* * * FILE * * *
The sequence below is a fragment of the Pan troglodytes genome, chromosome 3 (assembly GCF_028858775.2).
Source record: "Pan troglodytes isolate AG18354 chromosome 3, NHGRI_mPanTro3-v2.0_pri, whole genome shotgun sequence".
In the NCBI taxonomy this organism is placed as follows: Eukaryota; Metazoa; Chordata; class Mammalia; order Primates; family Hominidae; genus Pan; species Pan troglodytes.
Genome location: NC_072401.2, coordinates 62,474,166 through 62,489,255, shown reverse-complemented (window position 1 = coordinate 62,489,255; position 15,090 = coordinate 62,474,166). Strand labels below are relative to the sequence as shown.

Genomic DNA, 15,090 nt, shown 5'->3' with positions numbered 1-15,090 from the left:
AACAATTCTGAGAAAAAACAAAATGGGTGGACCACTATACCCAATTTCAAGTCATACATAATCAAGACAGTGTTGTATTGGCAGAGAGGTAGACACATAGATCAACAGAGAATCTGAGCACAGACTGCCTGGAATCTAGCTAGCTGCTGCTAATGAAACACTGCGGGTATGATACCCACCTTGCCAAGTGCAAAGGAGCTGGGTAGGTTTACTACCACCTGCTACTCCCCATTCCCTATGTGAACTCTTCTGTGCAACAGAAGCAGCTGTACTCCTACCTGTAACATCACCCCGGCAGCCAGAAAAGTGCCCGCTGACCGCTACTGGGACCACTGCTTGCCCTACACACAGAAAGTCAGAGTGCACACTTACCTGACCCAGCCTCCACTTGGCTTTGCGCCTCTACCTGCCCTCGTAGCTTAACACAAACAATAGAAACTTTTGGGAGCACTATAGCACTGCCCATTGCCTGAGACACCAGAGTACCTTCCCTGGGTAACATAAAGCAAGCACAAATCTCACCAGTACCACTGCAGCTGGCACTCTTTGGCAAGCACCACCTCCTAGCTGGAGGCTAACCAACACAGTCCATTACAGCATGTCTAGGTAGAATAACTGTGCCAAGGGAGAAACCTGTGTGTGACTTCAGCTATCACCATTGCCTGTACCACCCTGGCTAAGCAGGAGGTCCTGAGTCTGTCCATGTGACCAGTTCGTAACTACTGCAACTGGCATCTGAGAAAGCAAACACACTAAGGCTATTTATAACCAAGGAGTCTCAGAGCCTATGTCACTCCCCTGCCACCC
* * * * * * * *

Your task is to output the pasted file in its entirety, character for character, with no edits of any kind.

The sequence below is a fragment of the Pan troglodytes genome, chromosome 3 (assembly GCF_028858775.2).
Source record: "Pan troglodytes isolate AG18354 chromosome 3, NHGRI_mPanTro3-v2.0_pri, whole genome shotgun sequence".
In the NCBI taxonomy this organism is placed as follows: Eukaryota; Metazoa; Chordata; class Mammalia; order Primates; family Hominidae; genus Pan; species Pan troglodytes.
Genome location: NC_072401.2, coordinates 62,474,166 through 62,489,255, shown reverse-complemented (window position 1 = coordinate 62,489,255; position 15,090 = coordinate 62,474,166). Strand labels below are relative to the sequence as shown.

Genomic DNA, 15,090 nt, shown 5'->3' with positions numbered 1-15,090 from the left:
AACAATTCTGAGAAAAAACAAAATGGGTGGACCACTATACCCAATTTCAAGTCATACATAATCAAGACAGTGTTGTATTGGCAGAGAGGTAGACACATAGATCAACAGAGAATCTGAGCACAGACTGCCTGGAATCTAGCTAGCTGCTGCTAATGAAACACTGCGGGTATGATACCCACCTTGCCAAGTGCAAAGGAGCTGGGTAGGTTTACTACCACCTGCTACTCCCCATTCCCTATGTGAACTCTTCTGTGCAACAGAAGCAGCTGTACTCCTACCTGTAACATCACCCCGGCAGCCAGAAAAGTGCCCGCTGACCGCTACTGGGACCACTGCTTGCCCTACACACAGAAAGTCAGAGTGCACACTTACCTGACCCAGCCTCCACTTGGCTTTGCGCCTCTACCTGCCCTCGTAGCTTAACACAAACAATAGAAACTTTTGGGAGCACTATAGCACTGCCCATTGCCTGAGACACCAGAGTACCTTCCCTGGGTAACATAAAGCAAGCACAAATCTCACCAGTACCACTGCAGCTGGCACTCTTTGGCAAGCACCACCTCCTAGCTGGAGGCTAACCAACACAGTCCATTACAGCATGTCTAGGTAGAATAACTGTGCCAAGGGAGAAACCTGTGTGTGACTTCAGCTATCACCATTGCCTGTACCACCCTGGCTAAGCAGGAGGTCCTGAGTCTGTCCATGTGACCAGTTCGTAACTACTGCAACTGGCATCTGAGAAAGCAAACACACTAAGGCTATTTATAACCAAGGAGTCTCAGAGCCTATGTCACTCCCCTGCCACCC